Although SB464 requires providers to take implicit bias training, it does not follow-up on how physicians have incorporated these lessons into training and practice. Physicians contracted into hospitals also may be able to opt out of the training depending on individual hospital policies. The state attorney general’s office has requested that hospitals report their implicit bias training completion rates. No report on the findings has been released yet.
The Multi-Stakeholder Engagement with State Policies to Advance Antiracism in Maternal Health (MEND) project aims to engage Black women in focus groups and clinicians in the Bay Area to understand how to make SB464 more effective for Black women by voicing their experiences.
“We asked mothers in our focus groups, ‘How do you want to be treated?’” Jones said. “Ninety-five percent said that they wanted to be treated as a human being. We are hoping that by sharing these stories, people are able to relate to them.
“Black mothers want to gain knowledge to ask questions about what their rights are and have choices for informed consent. We want to feel supported in their choices of where they are having their baby and before they have them.”
Health care provider perspectives exist on a spectrum. Some clinicians are ambivalent, unaware of issues to access to care. Some clinicians identify as antiracist, eager to make change.
Implicit bias cannot solve the disparity of maternal and infant mortality on its own. It can open more doors to systemic change, access to high-quality perinatal and postpartum care, and improved relationships between Black mothers, birthing people and the health care system.
“We need to make sure that the time providers are taking for implicit bias training is protected,” said Sarah Garrett, health policy fellow at the Philip R. Lee Institute for Health Policy Studies at the University of California, San Francisco. “The physician can be between patient visits and that can be the only time they have to spare for training. There also needs to be time for reflection, where providers can ask their colleagues and share feedback.”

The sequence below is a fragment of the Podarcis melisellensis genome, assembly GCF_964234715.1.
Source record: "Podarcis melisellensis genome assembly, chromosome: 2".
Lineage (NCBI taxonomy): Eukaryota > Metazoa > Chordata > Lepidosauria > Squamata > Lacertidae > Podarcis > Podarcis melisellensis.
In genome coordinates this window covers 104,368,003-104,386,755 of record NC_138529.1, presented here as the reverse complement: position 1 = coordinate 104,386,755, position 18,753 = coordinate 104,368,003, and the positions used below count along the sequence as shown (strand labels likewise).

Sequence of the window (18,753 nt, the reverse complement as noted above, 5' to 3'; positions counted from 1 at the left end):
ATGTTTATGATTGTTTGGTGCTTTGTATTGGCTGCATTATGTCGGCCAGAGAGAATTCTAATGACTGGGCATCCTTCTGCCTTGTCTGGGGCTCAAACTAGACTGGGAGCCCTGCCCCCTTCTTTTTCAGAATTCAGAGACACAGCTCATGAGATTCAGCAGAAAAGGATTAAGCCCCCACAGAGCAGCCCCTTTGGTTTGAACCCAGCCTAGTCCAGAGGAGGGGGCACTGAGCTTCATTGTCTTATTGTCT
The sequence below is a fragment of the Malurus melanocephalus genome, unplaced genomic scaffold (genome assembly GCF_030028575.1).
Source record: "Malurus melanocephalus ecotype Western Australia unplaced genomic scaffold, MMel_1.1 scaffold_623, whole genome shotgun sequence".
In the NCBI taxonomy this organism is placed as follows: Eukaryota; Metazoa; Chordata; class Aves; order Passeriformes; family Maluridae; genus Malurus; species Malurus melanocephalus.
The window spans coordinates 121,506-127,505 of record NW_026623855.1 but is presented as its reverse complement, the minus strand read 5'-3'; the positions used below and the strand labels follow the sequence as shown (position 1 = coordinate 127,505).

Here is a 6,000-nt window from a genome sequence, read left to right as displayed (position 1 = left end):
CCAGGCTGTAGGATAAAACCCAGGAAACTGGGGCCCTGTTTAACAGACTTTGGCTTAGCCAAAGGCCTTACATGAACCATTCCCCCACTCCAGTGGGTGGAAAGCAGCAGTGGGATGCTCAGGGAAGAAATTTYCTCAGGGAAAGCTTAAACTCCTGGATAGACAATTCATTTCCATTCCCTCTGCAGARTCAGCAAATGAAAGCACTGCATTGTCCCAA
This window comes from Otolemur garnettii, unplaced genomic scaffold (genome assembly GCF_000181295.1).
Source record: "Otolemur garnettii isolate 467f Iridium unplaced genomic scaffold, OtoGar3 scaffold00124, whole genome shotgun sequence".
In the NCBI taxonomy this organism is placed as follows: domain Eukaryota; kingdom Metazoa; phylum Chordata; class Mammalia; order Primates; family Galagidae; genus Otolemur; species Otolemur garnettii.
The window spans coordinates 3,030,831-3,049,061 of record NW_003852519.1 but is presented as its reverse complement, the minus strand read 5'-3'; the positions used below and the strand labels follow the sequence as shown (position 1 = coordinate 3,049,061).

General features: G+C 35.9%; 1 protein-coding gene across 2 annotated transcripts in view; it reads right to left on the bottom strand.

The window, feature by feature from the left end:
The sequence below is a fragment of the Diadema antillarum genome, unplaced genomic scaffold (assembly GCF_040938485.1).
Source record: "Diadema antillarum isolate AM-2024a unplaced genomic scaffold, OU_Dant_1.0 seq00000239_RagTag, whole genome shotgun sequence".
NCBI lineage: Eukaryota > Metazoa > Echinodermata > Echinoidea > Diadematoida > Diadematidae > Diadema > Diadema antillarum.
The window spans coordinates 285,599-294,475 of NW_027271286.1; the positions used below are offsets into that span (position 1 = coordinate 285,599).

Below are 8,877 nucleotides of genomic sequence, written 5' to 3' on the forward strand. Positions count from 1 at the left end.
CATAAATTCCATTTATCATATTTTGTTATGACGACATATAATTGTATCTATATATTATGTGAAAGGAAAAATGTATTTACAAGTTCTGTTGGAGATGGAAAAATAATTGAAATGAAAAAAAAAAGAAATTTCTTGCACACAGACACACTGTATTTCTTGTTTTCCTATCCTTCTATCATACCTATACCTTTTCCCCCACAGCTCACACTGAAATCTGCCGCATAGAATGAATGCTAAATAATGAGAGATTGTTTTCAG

Real stories and experiences resonate with people, offering them a window into the experiences of each other where each can learn and change their perspectives. Black mothers hope that sharing their stories will hopefully change their health outcomes.
“It’s really rewarding to see our mothers on the other side of their worries,” Fagbemi said. “The lady we first met at the liquor store got her own place after her pregnancy. She’s clean from her addiction and living with her other kids. Investing in Black mothers works.”
More information and resources for families
Her Health First
4000 Fruitridge Road, Sacramento 95820
Be Mom Aware
Black Women Birthing Justice
Black Infant Health Program
9616 Micron Ave. Suite 670, Sacramento 95827
Black Child Legacy Campaign Incubator Locations Mutual Assistance Network
Serving: Arden Arcade
2427 Marconi Ave., Suite 101, Sacramento 95821
Roberts Family Development Center
Serving: Del Paso Heights and North Sacramento
3725 Marysville Blvd., Room 203, Sacramento 95838
Impact Sac at Liberty Towers
Serving: Foothill Farms and North Highlands
5132 Elkhorn Blvd., Sacramento 95842
Sacramento Building Healthy Communities
Serving: Fruitridge and Stockton, 4625 44th St.
Rose Family Creative Empowerment Center
7000 Franklin Blvd., Suite 1000, Sacramento 95823
Greater Sacramento Urban League Oak Park
Serving: Oak Park
2331 Alhambra Blvd. Suite 300, Sacramento 95817
South Sacramento Christian Center Valley Hi
Serving: Valley Hi
7710 Stockton Blvd., Sacramento 95823